You are unlikely to need local anaesthesia for these procedures.  However if the healing abutment is not fully seated or has come loose there may be some soft tissue over the head of the implant.  In this case you can use a gingival infiltration of local and remove the excess tissue with a scalpel or, very often, you can just push it out of the way with the impression coping..

Also check for obvious undercuts such as bridge pontics.  If you use impregum it is very rigid and you may need to block out undercuts with some wax first.  If you use a special tray, another good tip is to prescribe your tray, for upper teeth, as a horseshoe shape.  If you have a full palate, the impression material can form a really good peripheral seal making it difficult to remove the impression.

Remove the healing abutment
Firstly you need to remove the healing abutment which is in place on the implant.  Use the screwdriver from the prosthetics kit.  The healing abutment should just be finger tight.  Keep the healing abutment safely.  You will need it again.  I like to soak it in 0.02% chlorhexidine mouth rinse until I need it again.  Don't remove the healing abutment too early because the gingivae will start to recoil over the implant head and it will be sore for the patient to place the impression coping.  If there is more than one implant then remove the healing abutment and place the impression coping one implant at a time.  Also keep the healing abutments in order so that they can go back onto the same implants.  They may be of different heights.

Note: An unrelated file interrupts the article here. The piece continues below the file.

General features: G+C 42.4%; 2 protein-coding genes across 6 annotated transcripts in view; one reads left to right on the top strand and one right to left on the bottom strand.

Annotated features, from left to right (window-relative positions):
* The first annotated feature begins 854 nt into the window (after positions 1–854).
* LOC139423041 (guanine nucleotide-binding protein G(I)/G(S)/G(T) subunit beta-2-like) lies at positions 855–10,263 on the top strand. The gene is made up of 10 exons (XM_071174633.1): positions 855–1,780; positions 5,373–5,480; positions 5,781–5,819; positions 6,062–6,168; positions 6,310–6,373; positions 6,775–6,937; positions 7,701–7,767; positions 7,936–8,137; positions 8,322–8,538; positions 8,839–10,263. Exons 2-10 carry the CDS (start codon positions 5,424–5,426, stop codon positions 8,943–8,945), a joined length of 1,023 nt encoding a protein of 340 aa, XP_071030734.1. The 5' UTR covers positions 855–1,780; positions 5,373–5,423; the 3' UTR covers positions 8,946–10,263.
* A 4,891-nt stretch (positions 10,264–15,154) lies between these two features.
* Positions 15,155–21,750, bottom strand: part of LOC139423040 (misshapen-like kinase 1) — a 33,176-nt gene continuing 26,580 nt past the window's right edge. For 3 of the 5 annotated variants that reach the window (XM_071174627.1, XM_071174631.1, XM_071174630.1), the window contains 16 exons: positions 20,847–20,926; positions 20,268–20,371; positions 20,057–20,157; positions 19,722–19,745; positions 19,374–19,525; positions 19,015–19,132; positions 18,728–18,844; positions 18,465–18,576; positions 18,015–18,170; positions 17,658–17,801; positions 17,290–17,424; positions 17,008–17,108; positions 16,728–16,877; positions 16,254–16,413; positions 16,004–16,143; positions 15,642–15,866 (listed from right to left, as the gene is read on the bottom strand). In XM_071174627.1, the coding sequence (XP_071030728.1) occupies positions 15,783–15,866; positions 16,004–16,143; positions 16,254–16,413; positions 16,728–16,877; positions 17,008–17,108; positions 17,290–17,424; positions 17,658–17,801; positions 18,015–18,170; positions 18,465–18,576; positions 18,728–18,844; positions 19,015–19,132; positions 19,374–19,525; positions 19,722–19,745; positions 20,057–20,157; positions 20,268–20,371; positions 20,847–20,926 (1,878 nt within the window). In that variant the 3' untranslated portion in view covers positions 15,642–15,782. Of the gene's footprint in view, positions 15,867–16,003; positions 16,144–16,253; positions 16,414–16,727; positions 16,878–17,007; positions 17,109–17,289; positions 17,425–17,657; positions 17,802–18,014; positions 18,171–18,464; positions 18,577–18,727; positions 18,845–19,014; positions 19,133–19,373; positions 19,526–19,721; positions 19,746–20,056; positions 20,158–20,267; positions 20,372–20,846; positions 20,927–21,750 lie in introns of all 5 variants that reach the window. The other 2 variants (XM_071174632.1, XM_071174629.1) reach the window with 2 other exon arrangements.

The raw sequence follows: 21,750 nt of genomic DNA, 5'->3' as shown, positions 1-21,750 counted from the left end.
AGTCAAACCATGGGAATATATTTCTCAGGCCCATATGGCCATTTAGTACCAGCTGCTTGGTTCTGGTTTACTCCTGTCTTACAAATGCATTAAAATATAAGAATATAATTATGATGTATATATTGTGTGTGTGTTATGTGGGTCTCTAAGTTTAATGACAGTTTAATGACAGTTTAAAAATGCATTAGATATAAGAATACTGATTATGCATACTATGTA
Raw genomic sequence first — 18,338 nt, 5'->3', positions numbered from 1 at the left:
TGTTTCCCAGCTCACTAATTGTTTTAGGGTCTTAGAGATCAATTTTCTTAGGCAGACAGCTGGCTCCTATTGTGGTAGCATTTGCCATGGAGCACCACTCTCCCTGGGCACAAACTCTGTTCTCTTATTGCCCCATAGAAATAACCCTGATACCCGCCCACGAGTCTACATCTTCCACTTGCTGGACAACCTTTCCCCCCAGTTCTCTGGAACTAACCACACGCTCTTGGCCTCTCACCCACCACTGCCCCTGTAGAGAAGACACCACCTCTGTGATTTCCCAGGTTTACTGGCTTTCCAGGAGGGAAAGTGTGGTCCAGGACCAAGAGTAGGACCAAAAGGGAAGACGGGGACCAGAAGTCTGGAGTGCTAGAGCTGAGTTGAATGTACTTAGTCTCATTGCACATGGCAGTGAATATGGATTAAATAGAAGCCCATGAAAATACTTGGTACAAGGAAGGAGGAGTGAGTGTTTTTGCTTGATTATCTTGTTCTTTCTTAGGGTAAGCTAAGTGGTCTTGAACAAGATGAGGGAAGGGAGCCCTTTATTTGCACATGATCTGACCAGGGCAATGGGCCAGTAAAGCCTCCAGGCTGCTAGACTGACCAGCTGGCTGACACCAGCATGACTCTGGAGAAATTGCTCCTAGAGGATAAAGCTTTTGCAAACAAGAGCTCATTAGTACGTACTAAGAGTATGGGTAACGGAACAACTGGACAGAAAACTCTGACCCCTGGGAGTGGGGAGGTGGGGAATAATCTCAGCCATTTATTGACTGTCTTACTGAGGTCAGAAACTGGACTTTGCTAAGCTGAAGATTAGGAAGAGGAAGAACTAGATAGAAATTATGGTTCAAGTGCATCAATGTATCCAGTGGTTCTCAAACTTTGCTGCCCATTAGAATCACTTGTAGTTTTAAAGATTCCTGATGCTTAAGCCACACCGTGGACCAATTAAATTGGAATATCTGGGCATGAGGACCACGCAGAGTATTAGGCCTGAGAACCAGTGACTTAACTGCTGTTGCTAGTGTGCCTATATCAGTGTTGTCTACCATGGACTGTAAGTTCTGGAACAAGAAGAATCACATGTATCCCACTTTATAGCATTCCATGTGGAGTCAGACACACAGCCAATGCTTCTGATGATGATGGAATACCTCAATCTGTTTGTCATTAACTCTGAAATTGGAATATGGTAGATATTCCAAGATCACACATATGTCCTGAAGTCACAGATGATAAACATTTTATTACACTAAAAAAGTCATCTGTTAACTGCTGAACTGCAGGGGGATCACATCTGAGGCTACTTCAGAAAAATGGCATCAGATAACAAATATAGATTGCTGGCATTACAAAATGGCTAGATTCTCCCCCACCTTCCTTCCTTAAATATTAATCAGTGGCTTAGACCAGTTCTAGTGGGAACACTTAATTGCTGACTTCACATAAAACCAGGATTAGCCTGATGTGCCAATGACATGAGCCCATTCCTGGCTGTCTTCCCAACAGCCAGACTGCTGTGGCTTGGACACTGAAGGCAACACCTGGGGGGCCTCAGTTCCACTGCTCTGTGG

Neoss healing abutment in place

Fit the transfer device
Pick up your impression coping and pull off the plastic tube.  You don't need that for the closed tray technique. If it's hard to get off just grasp it with a pair of ortho pliers or just bend it over and get you finger nail behind it.  It will come off.  Take a look at the top of a Neoss implant.  You will see that it has six locating "slots".

The impression coping has to locate into the slots in the head of the implant.  Take your impression coping and place it into the implant with the screw end first.  Screw the impression coping lightly into the head of the implant with your fingers.  A big advantage of the Neoss system is that you cannot screw the impression coping into the implant head unless it is properly located.  The thread is deliberately too short to allow you to do that.  In other words, if you are screwed into the implant head then you are properly located.